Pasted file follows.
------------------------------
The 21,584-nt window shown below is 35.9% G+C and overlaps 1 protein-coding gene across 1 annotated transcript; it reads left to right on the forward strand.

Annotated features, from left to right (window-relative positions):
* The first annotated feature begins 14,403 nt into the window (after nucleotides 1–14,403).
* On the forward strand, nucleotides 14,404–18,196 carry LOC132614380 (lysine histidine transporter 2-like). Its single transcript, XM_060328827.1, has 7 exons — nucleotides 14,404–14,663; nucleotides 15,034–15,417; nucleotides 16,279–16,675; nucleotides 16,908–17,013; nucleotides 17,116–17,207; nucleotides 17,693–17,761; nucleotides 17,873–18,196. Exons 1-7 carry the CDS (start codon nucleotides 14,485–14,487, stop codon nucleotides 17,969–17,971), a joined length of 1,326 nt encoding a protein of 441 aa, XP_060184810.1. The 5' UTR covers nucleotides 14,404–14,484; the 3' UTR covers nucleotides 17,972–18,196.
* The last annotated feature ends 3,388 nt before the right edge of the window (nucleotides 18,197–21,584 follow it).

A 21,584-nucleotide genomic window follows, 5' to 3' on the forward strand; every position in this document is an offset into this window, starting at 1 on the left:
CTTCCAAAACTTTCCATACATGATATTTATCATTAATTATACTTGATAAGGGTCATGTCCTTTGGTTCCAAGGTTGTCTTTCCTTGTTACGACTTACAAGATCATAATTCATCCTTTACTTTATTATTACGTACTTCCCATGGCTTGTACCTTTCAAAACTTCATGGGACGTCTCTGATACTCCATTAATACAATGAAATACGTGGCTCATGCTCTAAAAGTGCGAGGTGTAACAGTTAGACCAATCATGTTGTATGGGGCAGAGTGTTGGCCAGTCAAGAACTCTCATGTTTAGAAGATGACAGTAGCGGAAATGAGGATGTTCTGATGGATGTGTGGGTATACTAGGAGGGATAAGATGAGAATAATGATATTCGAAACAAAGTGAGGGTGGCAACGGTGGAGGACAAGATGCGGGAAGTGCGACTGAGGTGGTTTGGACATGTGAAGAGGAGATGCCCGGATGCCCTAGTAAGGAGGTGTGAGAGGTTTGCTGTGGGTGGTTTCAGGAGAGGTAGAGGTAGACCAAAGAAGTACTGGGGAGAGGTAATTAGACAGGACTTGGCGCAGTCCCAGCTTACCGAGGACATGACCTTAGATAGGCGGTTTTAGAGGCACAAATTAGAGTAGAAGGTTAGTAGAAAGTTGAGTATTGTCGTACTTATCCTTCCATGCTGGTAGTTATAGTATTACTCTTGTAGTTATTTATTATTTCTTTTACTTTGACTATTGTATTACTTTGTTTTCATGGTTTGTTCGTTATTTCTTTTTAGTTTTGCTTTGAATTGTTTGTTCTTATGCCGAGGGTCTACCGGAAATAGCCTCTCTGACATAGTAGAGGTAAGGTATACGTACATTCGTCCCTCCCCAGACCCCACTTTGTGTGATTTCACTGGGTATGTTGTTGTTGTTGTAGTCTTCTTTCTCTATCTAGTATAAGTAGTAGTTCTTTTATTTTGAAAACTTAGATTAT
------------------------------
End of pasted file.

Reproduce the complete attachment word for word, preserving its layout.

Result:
The 21,584-nt window shown below is 35.9% G+C and overlaps 1 protein-coding gene across 1 annotated transcript; it reads left to right on the forward strand.

Annotated features, from left to right (window-relative positions):
* The first annotated feature begins 14,403 nt into the window (after nucleotides 1–14,403).
* On the forward strand, nucleotides 14,404–18,196 carry LOC132614380 (lysine histidine transporter 2-like). Its single transcript, XM_060328827.1, has 7 exons — nucleotides 14,404–14,663; nucleotides 15,034–15,417; nucleotides 16,279–16,675; nucleotides 16,908–17,013; nucleotides 17,116–17,207; nucleotides 17,693–17,761; nucleotides 17,873–18,196. Exons 1-7 carry the CDS (start codon nucleotides 14,485–14,487, stop codon nucleotides 17,969–17,971), a joined length of 1,326 nt encoding a protein of 441 aa, XP_060184810.1. The 5' UTR covers nucleotides 14,404–14,484; the 3' UTR covers nucleotides 17,972–18,196.
* The last annotated feature ends 3,388 nt before the right edge of the window (nucleotides 18,197–21,584 follow it).

A 21,584-nucleotide genomic window follows, 5' to 3' on the forward strand; every position in this document is an offset into this window, starting at 1 on the left:
CTTCCAAAACTTTCCATACATGATATTTATCATTAATTATACTTGATAAGGGTCATGTCCTTTGGTTCCAAGGTTGTCTTTCCTTGTTACGACTTACAAGATCATAATTCATCCTTTACTTTATTATTACGTACTTCCCATGGCTTGTACCTTTCAAAACTTCATGGGACGTCTCTGATACTCCATTAATACAATGAAATACGTGGCTCATGCTCTAAAAGTGCGAGGTGTAACAGTTAGACCAATCATGTTGTATGGGGCAGAGTGTTGGCCAGTCAAGAACTCTCATGTTTAGAAGATGACAGTAGCGGAAATGAGGATGTTCTGATGGATGTGTGGGTATACTAGGAGGGATAAGATGAGAATAATGATATTCGAAACAAAGTGAGGGTGGCAACGGTGGAGGACAAGATGCGGGAAGTGCGACTGAGGTGGTTTGGACATGTGAAGAGGAGATGCCCGGATGCCCTAGTAAGGAGGTGTGAGAGGTTTGCTGTGGGTGGTTTCAGGAGAGGTAGAGGTAGACCAAAGAAGTACTGGGGAGAGGTAATTAGACAGGACTTGGCGCAGTCCCAGCTTACCGAGGACATGACCTTAGATAGGCGGTTTTAGAGGCACAAATTAGAGTAGAAGGTTAGTAGAAAGTTGAGTATTGTCGTACTTATCCTTCCATGCTGGTAGTTATAGTATTACTCTTGTAGTTATTTATTATTTCTTTTACTTTGACTATTGTATTACTTTGTTTTCATGGTTTGTTCGTTATTTCTTTTTAGTTTTGCTTTGAATTGTTTGTTCTTATGCCGAGGGTCTACCGGAAATAGCCTCTCTGACATAGTAGAGGTAAGGTATACGTACATTCGTCCCTCCCCAGACCCCACTTTGTGTGATTTCACTGGGTATGTTGTTGTTGTTGTAGTCTTCTTTCTCTATCTAGTATAAGTAGTAGTTCTTTTATTTTGAAAACTTAGATTAT